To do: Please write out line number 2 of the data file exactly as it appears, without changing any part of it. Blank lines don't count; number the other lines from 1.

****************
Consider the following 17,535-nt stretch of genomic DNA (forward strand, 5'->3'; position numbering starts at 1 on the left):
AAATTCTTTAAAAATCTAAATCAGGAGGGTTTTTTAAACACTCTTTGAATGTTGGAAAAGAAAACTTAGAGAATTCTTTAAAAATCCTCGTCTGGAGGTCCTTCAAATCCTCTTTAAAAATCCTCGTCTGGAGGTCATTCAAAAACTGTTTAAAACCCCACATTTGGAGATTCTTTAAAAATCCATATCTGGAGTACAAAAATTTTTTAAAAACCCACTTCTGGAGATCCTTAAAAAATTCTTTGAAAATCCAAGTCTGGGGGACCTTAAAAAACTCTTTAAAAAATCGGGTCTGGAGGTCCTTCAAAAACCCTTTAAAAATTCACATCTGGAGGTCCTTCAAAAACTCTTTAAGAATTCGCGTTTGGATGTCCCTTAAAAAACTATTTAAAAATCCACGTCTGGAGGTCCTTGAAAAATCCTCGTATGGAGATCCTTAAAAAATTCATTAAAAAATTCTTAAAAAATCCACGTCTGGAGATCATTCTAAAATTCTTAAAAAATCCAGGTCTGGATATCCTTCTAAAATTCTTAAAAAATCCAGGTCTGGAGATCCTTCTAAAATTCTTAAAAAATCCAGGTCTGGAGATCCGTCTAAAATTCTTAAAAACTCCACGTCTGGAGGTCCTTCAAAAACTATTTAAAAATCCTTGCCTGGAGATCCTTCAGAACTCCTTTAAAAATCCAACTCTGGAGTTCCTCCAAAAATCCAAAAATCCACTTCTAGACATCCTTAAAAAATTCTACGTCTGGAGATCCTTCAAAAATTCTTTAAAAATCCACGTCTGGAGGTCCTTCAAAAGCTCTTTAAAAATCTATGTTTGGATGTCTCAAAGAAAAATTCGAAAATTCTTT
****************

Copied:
AAATTCTTTAAAAATCTAAATCAGGAGGGTTTTTTAAACACTCTTTGAATGTTGGAAAAGAAAACTTAGAGAATTCTTTAAAAATCCTCGTCTGGAGGTCCTTCAAATCCTCTTTAAAAATCCTCGTCTGGAGGTCATTCAAAAACTGTTTAAAACCCCACATTTGGAGATTCTTTAAAAATCCATATCTGGAGTACAAAAATTTTTTAAAAACCCACTTCTGGAGATCCTTAAAAAATTCTTTGAAAATCCAAGTCTGGGGGACCTTAAAAAACTCTTTAAAAAATCGGGTCTGGAGGTCCTTCAAAAACCCTTTAAAAATTCACATCTGGAGGTCCTTCAAAAACTCTTTAAGAATTCGCGTTTGGATGTCCCTTAAAAAACTATTTAAAAATCCACGTCTGGAGGTCCTTGAAAAATCCTCGTATGGAGATCCTTAAAAAATTCATTAAAAAATTCTTAAAAAATCCACGTCTGGAGATCATTCTAAAATTCTTAAAAAATCCAGGTCTGGATATCCTTCTAAAATTCTTAAAAAATCCAGGTCTGGAGATCCTTCTAAAATTCTTAAAAAATCCAGGTCTGGAGATCCGTCTAAAATTCTTAAAAACTCCACGTCTGGAGGTCCTTCAAAAACTATTTAAAAATCCTTGCCTGGAGATCCTTCAGAACTCCTTTAAAAATCCAACTCTGGAGTTCCTCCAAAAATCCAAAAATCCACTTCTAGACATCCTTAAAAAATTCTACGTCTGGAGATCCTTCAAAAATTCTTTAAAAATCCACGTCTGGAGGTCCTTCAAAAGCTCTTTAAAAATCTATGTTTGGATGTCTCAAAGAAAAATTCGAAAATTCTTT